Harsha maintained contact with public opinion both through his officers and by his own tours, which gave him the opportunity of supervising the administration.
The land grants paved the way for feudal development in India from the fifth century onwards. From the sixth century, share croppers and peasants were particularly asked to stick to the land granted to the beneficiaries. Apart from Hiuen-Tsang, for the first time, Asahya, a legal commentator of the seventh century, describes the shudras as agriculturists.
In the tribal areas, agriculturists were placed under the control of the religious beneficiaries, especially the brahmanas, who were granted land on a large scale. The villages transferred to the grantees were called sthana-jana-sahita, janata -samriddha and saprativasi-jana-sameta. All this worked- for a closed economy, which was fostered by the decline of trade and commerce.
The major portion of land continued to be in possession of free peasants, who paid revenues directly to the state. Besides this, the peasants were subjected to various impositions such as Udranga (frontier tax), Uparikara, tribute to the divisional officer called Uparika and had also to perform forced labour of all varieties (Sarva-vishti) probably for military purposes.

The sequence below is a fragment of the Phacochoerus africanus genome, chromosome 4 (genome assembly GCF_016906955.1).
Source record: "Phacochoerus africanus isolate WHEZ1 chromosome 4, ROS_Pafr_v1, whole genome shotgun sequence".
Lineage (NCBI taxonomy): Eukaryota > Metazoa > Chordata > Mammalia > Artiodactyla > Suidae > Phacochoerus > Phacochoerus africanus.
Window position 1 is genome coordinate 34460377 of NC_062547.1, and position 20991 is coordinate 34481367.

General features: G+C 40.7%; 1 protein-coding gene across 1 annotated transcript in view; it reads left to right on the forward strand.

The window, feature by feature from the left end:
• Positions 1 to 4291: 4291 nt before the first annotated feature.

All this naturally caused depreciation in the position of free peasants. The guilds of artisans and merchants also began to lose their earlier importance because of the decline of trade and urban life.
The rise of the quasi-feudal mode of production modified the varna-divided society. This period witnessed the ascendancy of varnasramadharma and it became an indispensable cornerstone of the Brahmanical social structure. Hiuen Tsang writes about the existence of four varnas or orders in India.